Resources

Funders Who Reward Capacity Development

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Creative and sustainable nonprofits are drawing more and more funding from "investors" while the pool of feel-good "donors" is shrinking.

You can trace much of how nonprofits operate back to the source of their funding.

The majority of nonprofits have a Development Director whose key role is not development of the organization, but development of funds for the organization. They are in charge of writing grants, reporting on grants, courting foundation contacts and major donors, managing fundraising campaigns, and basically asking for money.

In my experience, very few nonprofits see "development" beyond the role of asking for money, over and over and over again.

If we trace this back, it's easy to see the reason for this reliance on repetitive fundraising.

Historically, many foundations and donors demanded that the greatest possible percentage of their funds be invested in direct program services. In other words, donors have demanded that nonprofits spend donated funds right away, with no investment in the future.

This idea was set in stone by organizations like the Better Business Bureau Wise Giving Alliance, Guidestar and Charity Navigator; sites whose profit model was based on giving donors solid information about the nonprofits they were considering donating to, but whose lack of concern or awareness of genuine indicators of mission efficacy resulted in a long era of comparing nonprofits based on one major indicator: their "overhead".

In fact, many states (including Utah) still publish the percentage of donations invested in direct program services on charitable solicitations permits - requiring these permits to be displayed on location and making such information available online, as if it were a genuine indicator of impact that was comparable across mission focuses.

This hyper-focus on a particularly meaningless percentage has resulted in enormous pressure to pay as little as possible for everything, from space to supplies to talent. Nonprofits are expected to get everything donated and to attract bleeding hearts who will work hard in crumbling offices on the bad side of town for less money and terrible health insurance.

I was talking with several talented employees of a local nonprofit that I admire a great deal for their forward-thinking revenue models last week. I was amazed to learn that because of their location, they are approached daily by drug dealers and have to watch their young clients deal with the same interactions as they come and go from classes.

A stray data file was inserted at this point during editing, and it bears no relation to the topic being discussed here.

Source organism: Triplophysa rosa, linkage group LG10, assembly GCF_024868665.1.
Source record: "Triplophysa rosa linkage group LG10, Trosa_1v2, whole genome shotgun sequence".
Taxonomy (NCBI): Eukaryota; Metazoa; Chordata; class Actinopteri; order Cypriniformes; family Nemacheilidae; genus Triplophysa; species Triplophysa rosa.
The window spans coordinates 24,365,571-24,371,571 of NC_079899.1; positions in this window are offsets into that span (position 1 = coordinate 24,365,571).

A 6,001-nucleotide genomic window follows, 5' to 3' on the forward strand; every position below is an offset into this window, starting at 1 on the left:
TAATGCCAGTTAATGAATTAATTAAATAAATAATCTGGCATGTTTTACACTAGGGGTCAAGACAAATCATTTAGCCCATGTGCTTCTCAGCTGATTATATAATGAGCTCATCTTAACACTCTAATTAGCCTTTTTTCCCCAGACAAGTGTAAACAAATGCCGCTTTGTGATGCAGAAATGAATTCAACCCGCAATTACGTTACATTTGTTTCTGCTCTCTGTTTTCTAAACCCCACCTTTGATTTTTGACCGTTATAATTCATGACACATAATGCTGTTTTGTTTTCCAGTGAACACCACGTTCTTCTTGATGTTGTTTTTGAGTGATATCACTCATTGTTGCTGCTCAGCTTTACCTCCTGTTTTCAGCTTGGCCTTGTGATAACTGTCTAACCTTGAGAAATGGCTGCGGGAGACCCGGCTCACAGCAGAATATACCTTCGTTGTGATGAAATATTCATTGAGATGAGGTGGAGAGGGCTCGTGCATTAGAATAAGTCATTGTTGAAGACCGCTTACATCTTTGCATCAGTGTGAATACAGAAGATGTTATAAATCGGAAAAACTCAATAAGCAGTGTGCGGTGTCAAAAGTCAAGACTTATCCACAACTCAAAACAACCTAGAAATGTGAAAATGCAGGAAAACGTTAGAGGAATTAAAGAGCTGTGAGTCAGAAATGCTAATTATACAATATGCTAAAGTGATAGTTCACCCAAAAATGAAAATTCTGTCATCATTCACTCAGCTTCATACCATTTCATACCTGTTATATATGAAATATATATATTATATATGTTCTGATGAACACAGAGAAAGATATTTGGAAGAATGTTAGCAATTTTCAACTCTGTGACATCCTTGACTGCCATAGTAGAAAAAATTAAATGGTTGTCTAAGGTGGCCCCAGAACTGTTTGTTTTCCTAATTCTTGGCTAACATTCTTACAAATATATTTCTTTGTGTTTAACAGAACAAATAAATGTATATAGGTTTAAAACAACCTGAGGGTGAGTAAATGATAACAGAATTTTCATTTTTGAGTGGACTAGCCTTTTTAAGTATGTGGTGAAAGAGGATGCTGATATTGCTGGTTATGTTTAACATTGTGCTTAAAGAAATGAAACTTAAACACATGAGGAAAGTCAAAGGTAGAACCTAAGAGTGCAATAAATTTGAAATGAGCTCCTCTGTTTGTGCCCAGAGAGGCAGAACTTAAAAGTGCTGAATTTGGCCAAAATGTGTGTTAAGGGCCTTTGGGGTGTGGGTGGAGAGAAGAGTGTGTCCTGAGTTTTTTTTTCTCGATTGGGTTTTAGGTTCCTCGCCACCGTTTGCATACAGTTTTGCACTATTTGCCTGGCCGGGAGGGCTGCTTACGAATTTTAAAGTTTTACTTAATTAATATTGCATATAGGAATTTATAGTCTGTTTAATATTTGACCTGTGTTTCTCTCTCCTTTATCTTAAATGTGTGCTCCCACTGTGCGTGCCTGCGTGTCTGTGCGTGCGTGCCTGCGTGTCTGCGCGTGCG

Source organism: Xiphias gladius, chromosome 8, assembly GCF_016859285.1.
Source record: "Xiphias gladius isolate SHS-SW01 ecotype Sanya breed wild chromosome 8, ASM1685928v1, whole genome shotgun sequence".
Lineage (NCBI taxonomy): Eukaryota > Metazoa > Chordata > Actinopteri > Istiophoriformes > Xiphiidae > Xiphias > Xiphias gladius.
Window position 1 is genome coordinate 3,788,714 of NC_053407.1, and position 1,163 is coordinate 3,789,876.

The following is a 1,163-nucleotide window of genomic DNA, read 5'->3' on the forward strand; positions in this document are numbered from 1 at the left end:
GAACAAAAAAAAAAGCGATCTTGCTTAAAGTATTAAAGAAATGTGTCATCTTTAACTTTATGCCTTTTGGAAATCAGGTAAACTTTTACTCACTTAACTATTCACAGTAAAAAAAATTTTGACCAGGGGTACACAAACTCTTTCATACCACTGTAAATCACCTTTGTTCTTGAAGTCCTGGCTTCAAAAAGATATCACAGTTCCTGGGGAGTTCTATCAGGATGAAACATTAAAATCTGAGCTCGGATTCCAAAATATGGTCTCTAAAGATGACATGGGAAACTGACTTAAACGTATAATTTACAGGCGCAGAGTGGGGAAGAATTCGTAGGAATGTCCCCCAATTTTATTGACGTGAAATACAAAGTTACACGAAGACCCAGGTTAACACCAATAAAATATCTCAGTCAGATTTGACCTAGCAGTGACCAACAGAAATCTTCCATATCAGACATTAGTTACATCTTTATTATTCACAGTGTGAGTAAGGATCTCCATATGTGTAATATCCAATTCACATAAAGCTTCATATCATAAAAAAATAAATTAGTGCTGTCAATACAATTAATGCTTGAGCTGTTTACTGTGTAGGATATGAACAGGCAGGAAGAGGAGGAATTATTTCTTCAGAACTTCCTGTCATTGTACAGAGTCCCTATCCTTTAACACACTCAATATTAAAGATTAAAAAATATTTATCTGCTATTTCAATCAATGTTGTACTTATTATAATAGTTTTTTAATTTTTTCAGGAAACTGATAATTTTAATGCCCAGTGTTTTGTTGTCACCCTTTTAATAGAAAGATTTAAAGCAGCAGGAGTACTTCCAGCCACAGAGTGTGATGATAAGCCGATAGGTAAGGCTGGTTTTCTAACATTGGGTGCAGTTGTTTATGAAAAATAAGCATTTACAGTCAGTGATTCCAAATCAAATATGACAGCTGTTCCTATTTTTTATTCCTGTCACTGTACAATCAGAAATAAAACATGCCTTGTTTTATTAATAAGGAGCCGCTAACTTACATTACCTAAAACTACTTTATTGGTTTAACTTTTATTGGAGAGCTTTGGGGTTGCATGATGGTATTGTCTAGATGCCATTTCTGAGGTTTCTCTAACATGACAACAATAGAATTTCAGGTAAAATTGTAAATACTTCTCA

A for-profit arts school would absolutely never subject their clients to this type of environment; it's bad for business. This organization is catering to the same clientele with unique and important STEM education, yet they have not made it a priority to move to a better location. Why? Almost certainly because it would increase their overhead.

While many nonprofits are responding to opportunities for sustainability and internal revenue creation, they continue to sacrifice in ways that ultimately lead to poor performance of those initiatives, or outright failure.

However, the nonprofit culture is shifting, albeit slowly.

Family foundations are now being run by a younger generation, a generation characterized by entrepreneurship and impact. More and more corporations are investing in nonprofit grants and awards that reward sustainability and innovation. And thanks to technology, we are witnessing nonprofit and for-profit startups that are making a splashy impact, while giving 100+ year old nonprofit in the same niche a run for their money.

With this shift, those big three online nonprofit rating services finally backed away from this percentage as an indicator of mission performance with an open letter in 2013 and a follow-up letter to nonprofits in 2014.

The days of doling out $10,000 checks for feel-good programs are petering out and it's a good thing.

While I've witnessed many nonprofits deny this shift and struggle to incorporate better business models into their long-term mission strategy, the process is leading to stronger, more accountable, and increasingly sustainable cause organizations who may very well multiply their impact on homelessness, domestic violence, animal cruelty, addiction, and every other mission focus.